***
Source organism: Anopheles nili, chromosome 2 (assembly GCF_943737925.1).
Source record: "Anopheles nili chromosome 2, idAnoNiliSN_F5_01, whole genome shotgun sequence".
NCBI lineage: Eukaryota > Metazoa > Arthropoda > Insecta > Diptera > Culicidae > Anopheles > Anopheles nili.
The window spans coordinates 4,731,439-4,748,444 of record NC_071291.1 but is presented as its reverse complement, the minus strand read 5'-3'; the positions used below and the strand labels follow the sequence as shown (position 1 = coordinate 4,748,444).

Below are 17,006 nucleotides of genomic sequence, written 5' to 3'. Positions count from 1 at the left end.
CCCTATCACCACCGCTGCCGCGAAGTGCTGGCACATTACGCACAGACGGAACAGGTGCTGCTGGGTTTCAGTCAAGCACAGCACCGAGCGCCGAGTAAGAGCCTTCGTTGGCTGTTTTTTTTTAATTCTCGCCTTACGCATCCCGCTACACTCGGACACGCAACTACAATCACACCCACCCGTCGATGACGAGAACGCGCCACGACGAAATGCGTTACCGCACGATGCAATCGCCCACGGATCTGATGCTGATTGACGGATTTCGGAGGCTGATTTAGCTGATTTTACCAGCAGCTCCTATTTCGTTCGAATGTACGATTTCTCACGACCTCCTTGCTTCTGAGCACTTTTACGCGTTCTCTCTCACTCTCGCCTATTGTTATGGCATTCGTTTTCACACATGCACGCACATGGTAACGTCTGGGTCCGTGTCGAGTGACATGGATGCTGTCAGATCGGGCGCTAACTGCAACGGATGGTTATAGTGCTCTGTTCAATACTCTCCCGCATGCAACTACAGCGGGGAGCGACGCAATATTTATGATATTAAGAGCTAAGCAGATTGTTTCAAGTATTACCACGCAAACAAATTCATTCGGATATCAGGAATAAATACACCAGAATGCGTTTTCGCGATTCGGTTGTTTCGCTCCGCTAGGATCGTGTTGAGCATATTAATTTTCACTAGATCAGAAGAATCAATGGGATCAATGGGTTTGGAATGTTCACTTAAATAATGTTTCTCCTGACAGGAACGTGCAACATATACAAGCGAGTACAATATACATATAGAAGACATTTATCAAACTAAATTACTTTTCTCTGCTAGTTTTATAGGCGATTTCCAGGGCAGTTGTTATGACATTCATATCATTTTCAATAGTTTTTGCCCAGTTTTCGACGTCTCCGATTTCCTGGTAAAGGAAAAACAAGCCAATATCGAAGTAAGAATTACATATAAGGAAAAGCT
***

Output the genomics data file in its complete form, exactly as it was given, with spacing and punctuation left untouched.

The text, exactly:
Source organism: Anopheles nili, chromosome 2 (assembly GCF_943737925.1).
Source record: "Anopheles nili chromosome 2, idAnoNiliSN_F5_01, whole genome shotgun sequence".
NCBI lineage: Eukaryota > Metazoa > Arthropoda > Insecta > Diptera > Culicidae > Anopheles > Anopheles nili.
The window spans coordinates 4,731,439-4,748,444 of record NC_071291.1 but is presented as its reverse complement, the minus strand read 5'-3'; the positions used below and the strand labels follow the sequence as shown (position 1 = coordinate 4,748,444).

Below are 17,006 nucleotides of genomic sequence, written 5' to 3'. Positions count from 1 at the left end.
CCCTATCACCACCGCTGCCGCGAAGTGCTGGCACATTACGCACAGACGGAACAGGTGCTGCTGGGTTTCAGTCAAGCACAGCACCGAGCGCCGAGTAAGAGCCTTCGTTGGCTGTTTTTTTTTAATTCTCGCCTTACGCATCCCGCTACACTCGGACACGCAACTACAATCACACCCACCCGTCGATGACGAGAACGCGCCACGACGAAATGCGTTACCGCACGATGCAATCGCCCACGGATCTGATGCTGATTGACGGATTTCGGAGGCTGATTTAGCTGATTTTACCAGCAGCTCCTATTTCGTTCGAATGTACGATTTCTCACGACCTCCTTGCTTCTGAGCACTTTTACGCGTTCTCTCTCACTCTCGCCTATTGTTATGGCATTCGTTTTCACACATGCACGCACATGGTAACGTCTGGGTCCGTGTCGAGTGACATGGATGCTGTCAGATCGGGCGCTAACTGCAACGGATGGTTATAGTGCTCTGTTCAATACTCTCCCGCATGCAACTACAGCGGGGAGCGACGCAATATTTATGATATTAAGAGCTAAGCAGATTGTTTCAAGTATTACCACGCAAACAAATTCATTCGGATATCAGGAATAAATACACCAGAATGCGTTTTCGCGATTCGGTTGTTTCGCTCCGCTAGGATCGTGTTGAGCATATTAATTTTCACTAGATCAGAAGAATCAATGGGATCAATGGGTTTGGAATGTTCACTTAAATAATGTTTCTCCTGACAGGAACGTGCAACATATACAAGCGAGTACAATATACATATAGAAGACATTTATCAAACTAAATTACTTTTCTCTGCTAGTTTTATAGGCGATTTCCAGGGCAGTTGTTATGACATTCATATCATTTTCAATAGTTTTTGCCCAGTTTTCGACGTCTCCGATTTCCTGGTAAAGGAAAAACAAGCCAATATCGAAGTAAGAATTACATATAAGGAAAAGCT